No inscriptions.

The Ramrodders (Holman Day, 1910)

“Duke” Thelismer Thornton is a long-serving Republican state representative from Fort Canibas. The book carefully avoids ever mentioning the state, but it’s plainly Maine. It references several real towns and prominent political figures of the past like James Blaine, and it’s about the controversial “Maine law” — i.e., prohibition of alcohol, which Maine passed several years before it became a national platform. The fictional Fort Canibas is an amalgam of several predominately French-speaking towns in northern Maine, but mostly Fort Kent. Anyway, after decades of service (and enriching himself not at a little from it), the Duke is ready to retire and want to see his grandson, Harlan, elected in his place. His choice for governor is General Waymouth. He had already been governor once, but now in his old age, has withdrawn from public life, disgusted at the farce of it all.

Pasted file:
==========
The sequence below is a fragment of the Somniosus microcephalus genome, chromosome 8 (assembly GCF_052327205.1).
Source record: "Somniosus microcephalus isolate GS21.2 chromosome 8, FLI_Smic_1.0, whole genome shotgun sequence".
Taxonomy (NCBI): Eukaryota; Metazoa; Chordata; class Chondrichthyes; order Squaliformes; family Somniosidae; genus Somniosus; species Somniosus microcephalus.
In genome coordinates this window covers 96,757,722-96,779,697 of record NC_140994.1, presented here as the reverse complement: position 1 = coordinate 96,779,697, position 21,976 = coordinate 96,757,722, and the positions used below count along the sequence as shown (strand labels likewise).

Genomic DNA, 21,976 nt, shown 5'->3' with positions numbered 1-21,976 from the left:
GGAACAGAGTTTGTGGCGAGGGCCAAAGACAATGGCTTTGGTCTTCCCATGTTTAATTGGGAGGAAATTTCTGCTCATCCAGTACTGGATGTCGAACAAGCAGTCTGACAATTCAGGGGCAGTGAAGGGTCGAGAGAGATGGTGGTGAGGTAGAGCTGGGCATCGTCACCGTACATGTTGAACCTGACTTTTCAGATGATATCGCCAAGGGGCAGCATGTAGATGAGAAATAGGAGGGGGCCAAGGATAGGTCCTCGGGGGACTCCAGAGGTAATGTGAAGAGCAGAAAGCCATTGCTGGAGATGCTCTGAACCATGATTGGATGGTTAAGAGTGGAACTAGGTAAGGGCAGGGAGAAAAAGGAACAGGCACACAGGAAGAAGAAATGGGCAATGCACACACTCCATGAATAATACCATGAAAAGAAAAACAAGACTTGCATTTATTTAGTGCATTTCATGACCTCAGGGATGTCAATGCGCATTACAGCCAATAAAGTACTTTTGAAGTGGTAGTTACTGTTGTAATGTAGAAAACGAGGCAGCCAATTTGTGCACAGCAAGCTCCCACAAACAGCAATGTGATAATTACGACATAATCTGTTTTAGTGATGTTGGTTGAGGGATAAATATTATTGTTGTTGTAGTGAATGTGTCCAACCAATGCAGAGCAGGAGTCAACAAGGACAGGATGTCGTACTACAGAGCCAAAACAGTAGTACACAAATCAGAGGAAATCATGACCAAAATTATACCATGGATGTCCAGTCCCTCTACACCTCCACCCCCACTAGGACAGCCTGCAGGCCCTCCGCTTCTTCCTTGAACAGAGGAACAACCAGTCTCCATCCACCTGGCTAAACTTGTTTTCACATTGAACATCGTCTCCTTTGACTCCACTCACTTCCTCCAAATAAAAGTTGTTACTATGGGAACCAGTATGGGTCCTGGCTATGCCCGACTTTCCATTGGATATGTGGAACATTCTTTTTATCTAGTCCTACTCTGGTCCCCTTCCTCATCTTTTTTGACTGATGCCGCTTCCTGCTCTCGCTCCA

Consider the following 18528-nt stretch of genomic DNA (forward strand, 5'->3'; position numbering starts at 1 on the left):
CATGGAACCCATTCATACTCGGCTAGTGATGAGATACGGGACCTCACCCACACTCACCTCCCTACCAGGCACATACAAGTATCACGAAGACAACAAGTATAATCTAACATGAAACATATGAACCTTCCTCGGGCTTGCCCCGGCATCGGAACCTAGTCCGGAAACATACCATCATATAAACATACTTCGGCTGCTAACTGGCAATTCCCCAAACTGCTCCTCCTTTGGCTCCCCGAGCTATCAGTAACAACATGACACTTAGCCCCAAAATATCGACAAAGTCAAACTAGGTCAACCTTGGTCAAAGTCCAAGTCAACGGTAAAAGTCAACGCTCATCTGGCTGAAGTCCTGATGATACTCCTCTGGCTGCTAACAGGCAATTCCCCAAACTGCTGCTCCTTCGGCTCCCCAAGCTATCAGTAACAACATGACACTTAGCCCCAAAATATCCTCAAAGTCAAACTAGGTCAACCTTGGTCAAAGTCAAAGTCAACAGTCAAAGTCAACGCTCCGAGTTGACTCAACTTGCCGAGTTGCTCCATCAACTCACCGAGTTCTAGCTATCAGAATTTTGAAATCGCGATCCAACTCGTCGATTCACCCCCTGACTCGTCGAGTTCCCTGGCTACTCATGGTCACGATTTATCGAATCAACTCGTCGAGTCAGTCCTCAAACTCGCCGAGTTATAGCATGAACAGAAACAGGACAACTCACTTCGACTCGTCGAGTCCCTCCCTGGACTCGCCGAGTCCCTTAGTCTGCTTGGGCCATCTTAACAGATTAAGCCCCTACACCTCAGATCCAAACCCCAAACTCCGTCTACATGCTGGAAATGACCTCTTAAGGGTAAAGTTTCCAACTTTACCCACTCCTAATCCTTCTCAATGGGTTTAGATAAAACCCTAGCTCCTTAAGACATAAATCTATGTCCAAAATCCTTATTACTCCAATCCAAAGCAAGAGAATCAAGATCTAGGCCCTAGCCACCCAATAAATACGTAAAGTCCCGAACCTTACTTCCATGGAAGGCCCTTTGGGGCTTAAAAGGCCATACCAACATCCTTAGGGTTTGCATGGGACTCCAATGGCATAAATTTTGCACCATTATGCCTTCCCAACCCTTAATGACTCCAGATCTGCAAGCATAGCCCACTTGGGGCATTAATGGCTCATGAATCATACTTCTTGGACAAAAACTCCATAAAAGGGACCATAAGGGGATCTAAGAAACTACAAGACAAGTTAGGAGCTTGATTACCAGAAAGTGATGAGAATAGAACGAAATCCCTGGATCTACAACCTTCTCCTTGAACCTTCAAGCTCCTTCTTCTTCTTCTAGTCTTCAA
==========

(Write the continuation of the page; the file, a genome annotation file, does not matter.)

After some persuasion, the Duke gets Waymouth to throw in his hat and select Harlan as his personal aide. But Waymouth, it seems, is no longer willing to play the game. He won’t publicly denounce alcohol while privately collecting kickbacks from rum-runners and protection money from speakeasies. To the horror of the Duke and the rest of the Republican political machine, Waymouth intends to run an honest campaign. They can’t revoke his candidacy because he threatens to run as an independent, so even if he did lose, the Republican party would split and give the election to the Democrats.

Waymouth is elected and prohibition is enforced. And… it does not go well. It turns out that even the “ramrodders” (the prohibition lobbyists) were more enamored by the idea than they were the practice. Waymouth isn’t disappointed. He had no personal objection to the use of alcohol. He merely wanted to see that the laws as they stood were enforced, and if the people didn’t like those laws, they should get rid of them; and if the people found their representatives corrupt and profiting off the selective enforcement of the law, they should get rid of them, too.

Inscription: on the flyleaf, “Annie R. Smith, 1910, filed under Maine Politics”. Annie must have run an organized library. Lovely shape, too. I’ve got a few Holman Day books that are all pretty beat up, except this one. Well taken care of.